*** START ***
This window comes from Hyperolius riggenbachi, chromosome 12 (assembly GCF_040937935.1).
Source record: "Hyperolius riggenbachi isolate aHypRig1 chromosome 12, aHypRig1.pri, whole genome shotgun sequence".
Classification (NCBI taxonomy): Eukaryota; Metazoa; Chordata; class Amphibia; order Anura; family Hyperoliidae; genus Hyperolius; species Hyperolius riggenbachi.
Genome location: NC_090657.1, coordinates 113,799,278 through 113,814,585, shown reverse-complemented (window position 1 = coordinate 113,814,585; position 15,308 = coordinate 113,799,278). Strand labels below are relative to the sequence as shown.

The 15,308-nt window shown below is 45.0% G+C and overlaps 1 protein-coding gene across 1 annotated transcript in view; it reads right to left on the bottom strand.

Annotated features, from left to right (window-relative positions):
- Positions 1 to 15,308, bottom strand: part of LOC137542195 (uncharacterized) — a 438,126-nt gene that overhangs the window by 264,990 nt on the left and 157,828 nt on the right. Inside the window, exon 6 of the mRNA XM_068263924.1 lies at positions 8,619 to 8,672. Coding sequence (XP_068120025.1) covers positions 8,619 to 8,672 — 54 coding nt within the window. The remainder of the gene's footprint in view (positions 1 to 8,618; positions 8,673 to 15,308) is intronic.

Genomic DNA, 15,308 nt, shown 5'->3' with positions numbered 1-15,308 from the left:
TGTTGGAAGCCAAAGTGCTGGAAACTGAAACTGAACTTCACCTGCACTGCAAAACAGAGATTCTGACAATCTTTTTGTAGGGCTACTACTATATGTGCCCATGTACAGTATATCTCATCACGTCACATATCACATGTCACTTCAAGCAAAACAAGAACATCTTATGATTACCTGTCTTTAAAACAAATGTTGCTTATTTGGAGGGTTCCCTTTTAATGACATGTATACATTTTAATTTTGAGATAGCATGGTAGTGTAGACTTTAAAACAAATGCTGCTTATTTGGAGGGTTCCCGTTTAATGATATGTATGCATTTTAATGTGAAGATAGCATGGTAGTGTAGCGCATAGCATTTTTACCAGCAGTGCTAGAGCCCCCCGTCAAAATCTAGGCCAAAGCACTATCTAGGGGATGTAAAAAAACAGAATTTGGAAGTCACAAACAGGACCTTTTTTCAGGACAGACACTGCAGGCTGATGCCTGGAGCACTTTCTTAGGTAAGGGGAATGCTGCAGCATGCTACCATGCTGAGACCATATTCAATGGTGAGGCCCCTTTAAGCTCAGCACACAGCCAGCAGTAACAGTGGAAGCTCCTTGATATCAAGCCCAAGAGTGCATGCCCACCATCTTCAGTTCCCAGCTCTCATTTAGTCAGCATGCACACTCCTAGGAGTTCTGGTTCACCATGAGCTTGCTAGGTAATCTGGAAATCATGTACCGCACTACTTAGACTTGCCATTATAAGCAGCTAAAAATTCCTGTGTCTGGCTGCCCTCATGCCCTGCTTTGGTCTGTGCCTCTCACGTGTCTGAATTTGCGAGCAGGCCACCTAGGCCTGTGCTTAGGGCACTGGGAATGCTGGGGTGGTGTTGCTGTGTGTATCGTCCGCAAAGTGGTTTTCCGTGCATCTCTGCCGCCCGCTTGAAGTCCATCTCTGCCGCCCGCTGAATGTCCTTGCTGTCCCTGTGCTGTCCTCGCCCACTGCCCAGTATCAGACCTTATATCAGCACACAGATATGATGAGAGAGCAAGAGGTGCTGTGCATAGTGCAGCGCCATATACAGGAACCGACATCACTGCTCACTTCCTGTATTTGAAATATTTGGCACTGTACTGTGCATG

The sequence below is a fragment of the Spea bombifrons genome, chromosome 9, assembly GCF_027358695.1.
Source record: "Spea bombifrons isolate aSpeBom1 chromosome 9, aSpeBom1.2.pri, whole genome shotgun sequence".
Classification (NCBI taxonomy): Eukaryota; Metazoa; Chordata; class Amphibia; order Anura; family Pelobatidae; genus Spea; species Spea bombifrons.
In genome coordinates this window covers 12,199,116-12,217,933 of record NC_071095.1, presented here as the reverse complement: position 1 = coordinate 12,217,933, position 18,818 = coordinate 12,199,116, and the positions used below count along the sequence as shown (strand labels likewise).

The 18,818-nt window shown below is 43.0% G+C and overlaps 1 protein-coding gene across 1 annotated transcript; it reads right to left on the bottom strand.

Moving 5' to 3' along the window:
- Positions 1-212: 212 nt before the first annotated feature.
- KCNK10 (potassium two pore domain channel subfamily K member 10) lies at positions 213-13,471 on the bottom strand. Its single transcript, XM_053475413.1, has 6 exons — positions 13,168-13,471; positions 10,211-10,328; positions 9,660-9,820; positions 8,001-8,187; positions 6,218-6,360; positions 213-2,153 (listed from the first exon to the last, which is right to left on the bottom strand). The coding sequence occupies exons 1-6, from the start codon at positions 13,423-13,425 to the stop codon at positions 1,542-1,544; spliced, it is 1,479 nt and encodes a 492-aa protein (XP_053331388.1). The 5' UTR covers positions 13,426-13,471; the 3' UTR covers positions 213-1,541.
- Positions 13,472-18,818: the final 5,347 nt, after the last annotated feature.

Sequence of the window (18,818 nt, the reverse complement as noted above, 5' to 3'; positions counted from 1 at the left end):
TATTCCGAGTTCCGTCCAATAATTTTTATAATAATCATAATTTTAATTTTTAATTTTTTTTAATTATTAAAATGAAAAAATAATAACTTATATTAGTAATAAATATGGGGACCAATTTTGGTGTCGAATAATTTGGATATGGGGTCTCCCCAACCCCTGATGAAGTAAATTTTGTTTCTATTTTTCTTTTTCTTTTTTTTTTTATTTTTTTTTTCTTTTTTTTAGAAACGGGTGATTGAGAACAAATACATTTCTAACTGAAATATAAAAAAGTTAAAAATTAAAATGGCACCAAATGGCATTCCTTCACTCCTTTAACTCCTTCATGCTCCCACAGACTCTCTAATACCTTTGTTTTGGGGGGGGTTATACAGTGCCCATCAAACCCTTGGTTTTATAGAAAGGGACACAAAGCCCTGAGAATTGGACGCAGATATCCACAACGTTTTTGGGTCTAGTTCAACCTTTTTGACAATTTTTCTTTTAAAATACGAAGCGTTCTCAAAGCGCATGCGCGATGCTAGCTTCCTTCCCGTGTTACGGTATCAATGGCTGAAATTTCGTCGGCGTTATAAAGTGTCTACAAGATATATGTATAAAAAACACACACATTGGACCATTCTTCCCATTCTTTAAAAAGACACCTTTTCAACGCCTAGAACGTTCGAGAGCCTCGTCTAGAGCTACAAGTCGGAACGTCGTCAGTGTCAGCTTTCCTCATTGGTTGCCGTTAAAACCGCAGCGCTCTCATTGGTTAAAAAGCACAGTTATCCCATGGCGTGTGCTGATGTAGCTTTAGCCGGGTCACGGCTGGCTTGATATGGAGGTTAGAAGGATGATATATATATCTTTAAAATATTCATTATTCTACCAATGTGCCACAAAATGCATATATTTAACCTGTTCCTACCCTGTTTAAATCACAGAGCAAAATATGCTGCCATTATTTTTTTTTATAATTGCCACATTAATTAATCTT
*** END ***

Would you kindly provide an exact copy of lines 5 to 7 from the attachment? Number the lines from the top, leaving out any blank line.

The 15,308-nt window shown below is 45.0% G+C and overlaps 1 protein-coding gene across 1 annotated transcript in view; it reads right to left on the bottom strand.

Annotated features, from left to right (window-relative positions):
- Positions 1 to 15,308, bottom strand: part of LOC137542195 (uncharacterized) — a 438,126-nt gene that overhangs the window by 264,990 nt on the left and 157,828 nt on the right. Inside the window, exon 6 of the mRNA XM_068263924.1 lies at positions 8,619 to 8,672. Coding sequence (XP_068120025.1) covers positions 8,619 to 8,672 — 54 coding nt within the window. The remainder of the gene's footprint in view (positions 1 to 8,618; positions 8,673 to 15,308) is intronic.